My name is Justin and my mission is to advance additive manufacturing with my designs and deliver great on-demand products.
What do I mean by "on-demand" products? I think the future of manufacturing will be in the home or a 3D printing shop just down the street. Just like Apple iTunes or Spotify with digital music, I think there will be a range of different services offering 3D product content. From there, individuals and businesses will download or stream files to a nearby 3D printer and the product will be made instantly!
Why does this matter? Basically, the promise of 3D printing in manufacturing is that it will eliminate a good chunk of the seven sins of manufacturing identified by Toyota.
If you're not familiar with these wastes, they are transportation, movement, waiting, overprocessing, defects/rework, inventory, and overproduction. As long as there are customers that want your product, management of a manufacturing business revolves around the reduction or elimination of these inherent wastes.
To start off, 3D printing is more efficient from a supply chain perspective. This eliminates a lot of transportation, movement, and waiting wastes mentioned above. Research shows that logistics accounts for $4 trillion or 10% of global GDP. Said in another way, we are spending 10% of our productive capacity as humans on moving items from one place to another. I'm not saying that additive manufacturing will completely eliminate this, but 3D printing will eventually avoid the need for most complex supply chains. Basically, the promise of additive manufacturing is that there will be three parties: raw material suppliers (parts), 3D printer makers (tools), and end-users (labor). And, simplicity is efficient.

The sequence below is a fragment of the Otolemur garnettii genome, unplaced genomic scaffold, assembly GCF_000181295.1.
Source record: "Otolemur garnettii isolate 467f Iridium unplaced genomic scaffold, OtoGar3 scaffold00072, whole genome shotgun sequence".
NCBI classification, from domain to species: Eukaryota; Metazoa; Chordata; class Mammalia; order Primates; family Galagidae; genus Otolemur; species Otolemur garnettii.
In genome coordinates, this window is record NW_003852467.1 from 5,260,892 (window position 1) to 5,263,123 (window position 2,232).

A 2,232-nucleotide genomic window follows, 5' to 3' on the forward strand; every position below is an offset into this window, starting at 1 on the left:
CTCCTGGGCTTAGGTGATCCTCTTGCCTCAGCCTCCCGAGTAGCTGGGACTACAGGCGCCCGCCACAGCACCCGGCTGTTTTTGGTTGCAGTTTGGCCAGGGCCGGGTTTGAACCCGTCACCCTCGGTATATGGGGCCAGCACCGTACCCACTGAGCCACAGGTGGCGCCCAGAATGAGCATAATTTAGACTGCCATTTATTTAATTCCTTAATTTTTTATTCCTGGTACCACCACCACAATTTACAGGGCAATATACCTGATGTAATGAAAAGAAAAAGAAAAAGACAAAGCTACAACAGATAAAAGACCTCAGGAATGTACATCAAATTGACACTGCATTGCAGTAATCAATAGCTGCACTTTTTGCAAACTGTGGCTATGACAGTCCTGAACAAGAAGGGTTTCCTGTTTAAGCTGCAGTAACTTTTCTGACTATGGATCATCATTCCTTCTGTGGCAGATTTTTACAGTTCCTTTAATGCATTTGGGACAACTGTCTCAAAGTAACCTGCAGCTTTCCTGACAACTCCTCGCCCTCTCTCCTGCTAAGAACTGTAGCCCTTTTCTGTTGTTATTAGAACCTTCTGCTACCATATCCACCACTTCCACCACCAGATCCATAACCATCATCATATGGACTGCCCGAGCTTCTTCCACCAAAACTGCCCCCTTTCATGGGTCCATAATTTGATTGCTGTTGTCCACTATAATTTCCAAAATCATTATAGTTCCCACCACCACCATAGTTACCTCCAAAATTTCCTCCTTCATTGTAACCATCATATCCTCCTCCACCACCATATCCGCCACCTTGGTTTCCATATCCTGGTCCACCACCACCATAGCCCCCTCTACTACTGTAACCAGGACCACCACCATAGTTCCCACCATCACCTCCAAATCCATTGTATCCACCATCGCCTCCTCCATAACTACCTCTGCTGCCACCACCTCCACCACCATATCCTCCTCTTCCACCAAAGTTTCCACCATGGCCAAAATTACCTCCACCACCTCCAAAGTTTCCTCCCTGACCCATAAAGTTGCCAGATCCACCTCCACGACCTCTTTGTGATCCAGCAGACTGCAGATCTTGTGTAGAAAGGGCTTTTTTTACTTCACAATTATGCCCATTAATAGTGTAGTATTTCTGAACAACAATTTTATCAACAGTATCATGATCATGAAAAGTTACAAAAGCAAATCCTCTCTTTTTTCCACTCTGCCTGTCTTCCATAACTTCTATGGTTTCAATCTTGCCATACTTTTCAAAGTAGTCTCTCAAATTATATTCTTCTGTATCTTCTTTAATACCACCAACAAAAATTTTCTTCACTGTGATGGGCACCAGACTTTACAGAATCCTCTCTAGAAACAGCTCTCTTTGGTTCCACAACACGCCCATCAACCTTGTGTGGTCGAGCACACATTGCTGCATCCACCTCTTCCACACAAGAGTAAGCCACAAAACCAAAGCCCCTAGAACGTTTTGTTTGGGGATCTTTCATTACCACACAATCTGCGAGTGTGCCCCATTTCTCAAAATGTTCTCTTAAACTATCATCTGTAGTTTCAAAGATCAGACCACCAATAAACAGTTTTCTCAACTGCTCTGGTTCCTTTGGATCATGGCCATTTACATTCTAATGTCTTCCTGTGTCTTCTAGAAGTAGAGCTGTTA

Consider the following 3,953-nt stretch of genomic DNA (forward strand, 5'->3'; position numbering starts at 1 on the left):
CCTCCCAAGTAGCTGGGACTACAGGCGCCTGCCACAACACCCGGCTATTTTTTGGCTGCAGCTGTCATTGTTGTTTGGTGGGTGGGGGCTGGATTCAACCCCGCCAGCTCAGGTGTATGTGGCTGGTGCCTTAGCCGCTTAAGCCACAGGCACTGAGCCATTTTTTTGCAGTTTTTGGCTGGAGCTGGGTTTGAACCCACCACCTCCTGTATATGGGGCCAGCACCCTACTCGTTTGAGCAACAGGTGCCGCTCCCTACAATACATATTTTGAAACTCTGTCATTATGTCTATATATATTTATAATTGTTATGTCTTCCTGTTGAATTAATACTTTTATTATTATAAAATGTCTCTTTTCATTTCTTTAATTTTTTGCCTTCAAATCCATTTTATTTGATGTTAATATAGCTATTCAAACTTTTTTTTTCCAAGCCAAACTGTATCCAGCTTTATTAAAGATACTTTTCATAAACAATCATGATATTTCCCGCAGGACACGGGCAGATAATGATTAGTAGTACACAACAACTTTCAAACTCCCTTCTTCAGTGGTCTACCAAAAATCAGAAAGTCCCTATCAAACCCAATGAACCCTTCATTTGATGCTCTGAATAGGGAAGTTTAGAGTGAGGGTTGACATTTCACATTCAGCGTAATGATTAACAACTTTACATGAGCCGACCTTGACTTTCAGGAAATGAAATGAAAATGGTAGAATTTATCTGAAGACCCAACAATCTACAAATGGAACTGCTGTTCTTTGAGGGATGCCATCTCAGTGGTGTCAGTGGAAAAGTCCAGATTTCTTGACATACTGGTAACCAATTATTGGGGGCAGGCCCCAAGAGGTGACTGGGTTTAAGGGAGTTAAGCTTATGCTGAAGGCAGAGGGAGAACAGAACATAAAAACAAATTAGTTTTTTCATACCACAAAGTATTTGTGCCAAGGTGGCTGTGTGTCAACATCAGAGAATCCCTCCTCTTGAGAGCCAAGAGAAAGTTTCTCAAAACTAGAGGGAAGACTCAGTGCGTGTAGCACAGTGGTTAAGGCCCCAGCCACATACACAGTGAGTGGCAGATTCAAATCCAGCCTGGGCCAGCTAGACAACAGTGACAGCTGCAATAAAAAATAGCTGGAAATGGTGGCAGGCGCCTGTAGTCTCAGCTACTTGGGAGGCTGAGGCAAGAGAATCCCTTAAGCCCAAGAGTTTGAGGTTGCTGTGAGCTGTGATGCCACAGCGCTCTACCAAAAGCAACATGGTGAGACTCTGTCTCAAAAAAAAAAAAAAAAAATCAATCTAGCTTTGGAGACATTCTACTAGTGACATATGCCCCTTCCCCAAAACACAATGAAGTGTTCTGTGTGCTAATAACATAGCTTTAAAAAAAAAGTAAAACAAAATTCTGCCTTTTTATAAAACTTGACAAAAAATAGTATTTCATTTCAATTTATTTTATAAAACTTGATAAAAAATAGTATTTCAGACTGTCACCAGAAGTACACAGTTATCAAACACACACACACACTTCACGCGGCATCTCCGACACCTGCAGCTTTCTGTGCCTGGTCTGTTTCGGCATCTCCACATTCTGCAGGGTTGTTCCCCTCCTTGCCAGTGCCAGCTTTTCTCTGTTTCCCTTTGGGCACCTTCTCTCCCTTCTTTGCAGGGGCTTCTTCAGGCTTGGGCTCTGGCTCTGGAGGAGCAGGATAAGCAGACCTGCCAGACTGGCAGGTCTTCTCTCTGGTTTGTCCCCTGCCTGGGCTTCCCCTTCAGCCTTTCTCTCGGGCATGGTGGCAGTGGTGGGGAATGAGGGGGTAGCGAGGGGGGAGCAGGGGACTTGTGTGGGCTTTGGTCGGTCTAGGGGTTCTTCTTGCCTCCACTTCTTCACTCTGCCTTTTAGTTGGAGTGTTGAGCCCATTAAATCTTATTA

The next place that excites me about 3D printing is the elimination of inventory and overproduction. Mix those two wastes and we end up with the practice (or black art for that matter) of forecasting. Long lead time parts combined with random consumer behaviors causes us to try and predict the unpredictable. I endeavor to rid us of this habit.
Finally, the thing that excites me most about 3D printing is that it's like having my own little robot fabricator and workshop. 3D printing still isn't quite like asking iPhone's Siri for directions, but we're well on our way. With some skill and research, you can leave a 3D printing machine alone for days on end, unmonitored, to run and build beautiful, functional objects. There's nothing like the feeling of designing something and then having the robot build it for me while I go to Jiu Jitsu class or play with my dogs.
Anyway, check out some of my passions and interest off to the right! If you have any questions or just want to chat, drop me a line. There's a link at the top of the page!
Founder, Shook Ideas